Well, I have been writing. But I have been slacking on my Torah study/commentary. I skipped the week that was all about death, I just couldn’t get inspired, and then other things came to mind and I wrote about them instead.
So this past week was one of those “combo” portions, Matot-Masei, and as with all Torah portions, there was a lot to think about. As a former murder lawyer the fact that G-d clarifies the murder laws in Masei could have been inspiring. But that wasn’t what grabbed me, and when it comes to this you just never know what will stand out.
The other thing that gets clarified in this portion is the “law of oaths”. And as I read I didn’t care so much about what the laws were that were handed down as about the notion of oaths themselves. Life is full of promises. Promises we make to others, promises others make to us. Promises we make to the world, our jobs, our culture and those that we think are or should be made to us by those self-same things.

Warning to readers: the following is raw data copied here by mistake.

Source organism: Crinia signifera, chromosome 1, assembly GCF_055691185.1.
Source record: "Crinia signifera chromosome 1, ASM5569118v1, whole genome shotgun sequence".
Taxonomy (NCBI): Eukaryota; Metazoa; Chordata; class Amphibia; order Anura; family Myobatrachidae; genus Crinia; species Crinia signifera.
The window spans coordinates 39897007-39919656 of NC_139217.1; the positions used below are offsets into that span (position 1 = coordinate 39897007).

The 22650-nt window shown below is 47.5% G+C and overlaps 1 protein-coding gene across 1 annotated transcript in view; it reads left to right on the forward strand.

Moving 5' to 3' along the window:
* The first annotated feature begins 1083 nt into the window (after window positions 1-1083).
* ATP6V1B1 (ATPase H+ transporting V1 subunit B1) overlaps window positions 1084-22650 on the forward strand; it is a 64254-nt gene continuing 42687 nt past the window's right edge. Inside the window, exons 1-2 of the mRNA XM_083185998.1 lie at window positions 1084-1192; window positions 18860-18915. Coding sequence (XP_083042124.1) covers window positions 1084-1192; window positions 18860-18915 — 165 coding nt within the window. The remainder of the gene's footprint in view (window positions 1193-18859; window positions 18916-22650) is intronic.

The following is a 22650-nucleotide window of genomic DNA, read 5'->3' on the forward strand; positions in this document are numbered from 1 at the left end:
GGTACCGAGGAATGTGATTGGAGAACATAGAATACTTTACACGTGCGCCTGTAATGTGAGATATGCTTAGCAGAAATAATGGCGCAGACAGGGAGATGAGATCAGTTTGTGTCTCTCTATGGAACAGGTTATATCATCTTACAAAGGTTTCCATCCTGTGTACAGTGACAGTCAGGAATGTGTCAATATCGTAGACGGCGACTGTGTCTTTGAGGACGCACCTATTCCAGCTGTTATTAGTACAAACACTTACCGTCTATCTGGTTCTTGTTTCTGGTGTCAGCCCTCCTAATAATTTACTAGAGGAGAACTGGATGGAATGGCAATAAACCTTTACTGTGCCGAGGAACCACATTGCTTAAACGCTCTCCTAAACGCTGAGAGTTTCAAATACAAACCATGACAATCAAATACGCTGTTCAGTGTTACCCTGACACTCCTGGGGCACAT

And just as life is full of promises, it is also full of broken promises. Now it is a very Jewish value to honor your promises, but there is nobody who hasn’t broken a promise. Sometimes it seems unimportant and sometimes the knowledge is insanely painful. Sometimes we are willing to make amends right away, and sometimes we just carry the burden. And there is nobody among us who hasn’t been the recipient of a broken promise. Sometimes it seems unimportant and forgivable, sometimes it is insanely painful and seems quite unforgivable.
The truth is that promises should be honored. If I work, I should get paid, that is a simple one. But we have expectations of the world, if we recycle there should be less trash, if we are kind people will be kind to us. But none of that necessarily happens. These are promises we make to the world and we keep them with no expectations. There are promises we make to other people and that they make to us. If a friend needs help we show up, if we marry we are faithful. And we hope the reverse will be true.
Life is full of broken promises and promises kept. Sometimes the most important promises to keep are the ones we make to ourselves. To eat better, exercise more, do the things we love and love others without condition; to sing louder, dance more, find joy. That is what the Torah taught me last week.